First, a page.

Forum for Science, Industry and Business

Sponsored by:     3M 
Search our Site:


Shopping is a way of interacting with the world around us

Our relationship with objects is multilayered and often very emotional, and this is expressed in the way we shop. Swedish ethnologist Erik Ottoson of Uppsala University has studied the way we look for things in shopping malls, town centres and flea markets, and even in skips.

“Being a consumer sometimes means fantasising and dreaming about objects, and this is boosted when we come face to face with things that arouse various feelings of attraction and resistance,” says Ottoson, who has researched the way we look for things we want to acquire.

He has observed how people behave at flea markets, root through skips, make their way along shopping streets and through malls. According to Ottoson, searching in this way teaches us what is available and how we can track down what we are looking for. At the same time it becomes an opportunity to look inside ourselves and explore our feelings when faced with what is actually available.

“This means searching becomes a way for us to interact with the world around us, an experiental horizon where certain aspects loom large in the foreground while others are pushed into the background,” he explains.

In particular, his research focuses on what is actually going on when we are “window shopping”, i.e. strolling round and “just looking” at things without having a clear idea of what we are looking for. The people he has been studying search patiently for certain things, but more than anything, they are searching for the feeling of having found something that is better and finer that they could have imagined. At this point they have stretched the boundaries of what would be reasonable to expect to find.

The paper also shows that what we call just looking is not just about looking with your eyes, it involves your entire body – walking till your feet ache, picking things up and putting them back and feeling things with your hands.

“Meanwhile, you are waiting for that particular aha feeling you get when you find something you want – a peculiar combination of confirmation and surprise,” says Ottoson.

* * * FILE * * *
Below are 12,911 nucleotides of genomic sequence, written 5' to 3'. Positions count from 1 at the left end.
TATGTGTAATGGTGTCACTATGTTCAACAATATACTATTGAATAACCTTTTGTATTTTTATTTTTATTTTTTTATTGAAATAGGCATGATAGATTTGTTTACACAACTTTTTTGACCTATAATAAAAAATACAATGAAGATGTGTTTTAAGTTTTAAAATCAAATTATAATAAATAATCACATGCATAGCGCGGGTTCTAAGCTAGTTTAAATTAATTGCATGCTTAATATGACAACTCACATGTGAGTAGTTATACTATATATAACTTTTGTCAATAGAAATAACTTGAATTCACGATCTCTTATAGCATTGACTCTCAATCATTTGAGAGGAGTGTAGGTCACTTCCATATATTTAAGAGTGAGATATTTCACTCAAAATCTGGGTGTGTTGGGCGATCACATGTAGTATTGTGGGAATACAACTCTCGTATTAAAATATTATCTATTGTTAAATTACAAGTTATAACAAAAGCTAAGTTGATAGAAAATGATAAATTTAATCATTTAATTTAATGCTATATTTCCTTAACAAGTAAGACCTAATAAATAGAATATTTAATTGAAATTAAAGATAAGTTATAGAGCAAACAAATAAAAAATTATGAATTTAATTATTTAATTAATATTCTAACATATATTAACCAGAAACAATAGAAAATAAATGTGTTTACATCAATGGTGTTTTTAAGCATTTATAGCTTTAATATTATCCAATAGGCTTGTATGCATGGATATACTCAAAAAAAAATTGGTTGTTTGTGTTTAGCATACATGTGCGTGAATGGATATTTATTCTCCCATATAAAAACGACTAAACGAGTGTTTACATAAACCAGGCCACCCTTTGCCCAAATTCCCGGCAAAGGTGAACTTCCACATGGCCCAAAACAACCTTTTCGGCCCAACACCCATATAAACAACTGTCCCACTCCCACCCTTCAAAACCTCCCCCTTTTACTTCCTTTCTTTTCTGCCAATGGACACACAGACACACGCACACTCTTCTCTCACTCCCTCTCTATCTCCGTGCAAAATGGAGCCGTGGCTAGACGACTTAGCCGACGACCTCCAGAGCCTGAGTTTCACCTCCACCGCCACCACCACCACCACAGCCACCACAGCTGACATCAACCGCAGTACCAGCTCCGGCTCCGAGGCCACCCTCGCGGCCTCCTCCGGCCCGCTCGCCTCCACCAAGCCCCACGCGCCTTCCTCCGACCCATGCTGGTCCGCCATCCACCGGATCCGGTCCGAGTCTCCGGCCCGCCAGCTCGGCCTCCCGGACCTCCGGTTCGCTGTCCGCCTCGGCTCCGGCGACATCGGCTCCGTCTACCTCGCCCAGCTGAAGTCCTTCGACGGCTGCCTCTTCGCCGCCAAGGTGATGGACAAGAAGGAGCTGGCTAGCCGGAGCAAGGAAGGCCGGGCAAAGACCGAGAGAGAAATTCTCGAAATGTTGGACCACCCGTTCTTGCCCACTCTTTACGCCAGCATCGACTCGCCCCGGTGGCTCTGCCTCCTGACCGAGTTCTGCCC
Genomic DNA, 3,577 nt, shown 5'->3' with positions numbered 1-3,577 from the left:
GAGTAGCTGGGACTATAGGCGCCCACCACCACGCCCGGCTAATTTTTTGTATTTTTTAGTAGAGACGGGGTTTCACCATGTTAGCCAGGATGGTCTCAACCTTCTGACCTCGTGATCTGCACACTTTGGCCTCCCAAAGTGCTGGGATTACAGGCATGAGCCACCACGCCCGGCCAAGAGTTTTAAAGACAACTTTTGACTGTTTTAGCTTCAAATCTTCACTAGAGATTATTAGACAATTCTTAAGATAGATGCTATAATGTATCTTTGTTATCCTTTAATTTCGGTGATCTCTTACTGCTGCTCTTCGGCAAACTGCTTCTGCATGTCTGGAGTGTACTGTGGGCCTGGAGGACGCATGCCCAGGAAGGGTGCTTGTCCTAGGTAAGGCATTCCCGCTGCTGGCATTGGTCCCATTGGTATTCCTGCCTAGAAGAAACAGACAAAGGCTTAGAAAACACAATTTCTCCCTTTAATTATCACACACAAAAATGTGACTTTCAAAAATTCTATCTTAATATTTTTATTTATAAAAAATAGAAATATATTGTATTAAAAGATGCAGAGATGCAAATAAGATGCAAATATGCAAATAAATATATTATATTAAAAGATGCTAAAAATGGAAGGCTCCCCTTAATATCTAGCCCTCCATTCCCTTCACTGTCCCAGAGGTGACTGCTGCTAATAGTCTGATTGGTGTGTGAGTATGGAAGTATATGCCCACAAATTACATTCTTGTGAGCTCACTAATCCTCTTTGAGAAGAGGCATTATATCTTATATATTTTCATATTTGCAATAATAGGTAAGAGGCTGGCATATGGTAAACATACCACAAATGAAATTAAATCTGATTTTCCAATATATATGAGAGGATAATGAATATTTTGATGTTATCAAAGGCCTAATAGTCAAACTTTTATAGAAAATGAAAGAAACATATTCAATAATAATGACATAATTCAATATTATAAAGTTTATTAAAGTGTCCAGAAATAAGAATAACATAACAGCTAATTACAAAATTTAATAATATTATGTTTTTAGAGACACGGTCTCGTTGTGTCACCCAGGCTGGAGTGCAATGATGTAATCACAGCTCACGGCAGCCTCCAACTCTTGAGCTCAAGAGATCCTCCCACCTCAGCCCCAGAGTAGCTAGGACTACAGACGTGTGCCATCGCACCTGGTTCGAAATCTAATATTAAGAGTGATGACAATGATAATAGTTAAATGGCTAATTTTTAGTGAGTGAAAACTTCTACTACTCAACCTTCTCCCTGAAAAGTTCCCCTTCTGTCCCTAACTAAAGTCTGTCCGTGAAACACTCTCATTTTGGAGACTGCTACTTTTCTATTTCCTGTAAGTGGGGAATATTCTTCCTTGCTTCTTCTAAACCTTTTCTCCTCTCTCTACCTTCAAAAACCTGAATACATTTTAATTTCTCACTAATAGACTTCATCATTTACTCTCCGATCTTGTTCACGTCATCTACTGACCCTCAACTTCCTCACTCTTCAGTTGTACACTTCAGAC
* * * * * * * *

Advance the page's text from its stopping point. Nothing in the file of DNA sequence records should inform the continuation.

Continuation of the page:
Erik Ottoson is defending his thesis on 3 June. Read more about the thesis at the Uppsala University website:

Erik Ottoson | alfa
Further information:

More articles from Social Sciences:

nachricht New population data provide insight on aging, migration
31.08.2016 | International Institute for Applied Systems Analysis (IIASA)

nachricht PRB projects world population rising 33 percent by 2050 to nearly 10 billion
25.08.2016 | Population Reference Bureau

All articles from Social Sciences >>>

The most recent press releases about innovation >>>

Die letzten 5 Focus-News des innovations-reports im Überblick:

Im Focus: Novel light sources made of 2D materials

Physicists from the University of Würzburg have designed a light source that emits photon pairs. Two-photon sources are particularly well suited for tap-proof data encryption. The experiment's key ingredients: a semiconductor crystal and some sticky tape.

So-called monolayers are at the heart of the research activities. These "super materials" (as the prestigious science magazine "Nature" puts it) have been...

Im Focus: Etching Microstructures with Lasers

Ultrafast lasers have introduced new possibilities in engraving ultrafine structures, and scientists are now also investigating how to use them to etch microstructures into thin glass. There are possible applications in analytics (lab on a chip) and especially in electronics and the consumer sector, where great interest has been shown.

This new method was born of a surprising phenomenon: irradiating glass in a particular way with an ultrafast laser has the effect of making the glass up to a...

Im Focus: Light-driven atomic rotations excite magnetic waves

Terahertz excitation of selected crystal vibrations leads to an effective magnetic field that drives coherent spin motion

Controlling functional properties by light is one of the grand goals in modern condensed matter physics and materials science. A new study now demonstrates how...

Im Focus: New 3-D wiring technique brings scalable quantum computers closer to reality

Researchers from the Institute for Quantum Computing (IQC) at the University of Waterloo led the development of a new extensible wiring technique capable of controlling superconducting quantum bits, representing a significant step towards to the realization of a scalable quantum computer.

"The quantum socket is a wiring method that uses three-dimensional wires based on spring-loaded pins to address individual qubits," said Jeremy Béjanin, a PhD...

Im Focus: Scientists develop a semiconductor nanocomposite material that moves in response to light

In a paper in Scientific Reports, a research team at Worcester Polytechnic Institute describes a novel light-activated phenomenon that could become the basis for applications as diverse as microscopic robotic grippers and more efficient solar cells.

A research team at Worcester Polytechnic Institute (WPI) has developed a revolutionary, light-activated semiconductor nanocomposite material that can be used...

All Focus news of the innovation-report >>>



Event News

#IC2S2: When Social Science meets Computer Science - GESIS will host the IC2S2 conference 2017

14.10.2016 | Event News

Agricultural Trade Developments and Potentials in Central Asia and the South Caucasus

14.10.2016 | Event News

World Health Summit – Day Three: A Call to Action

12.10.2016 | Event News

Latest News

Prototype device for measuring graphene-based electromagnetic radiation created

28.10.2016 | Power and Electrical Engineering

Gamma ray camera offers new view on ultra-high energy electrons in plasma

28.10.2016 | Physics and Astronomy

When fat cells change their colour

28.10.2016 | Life Sciences

More VideoLinks >>>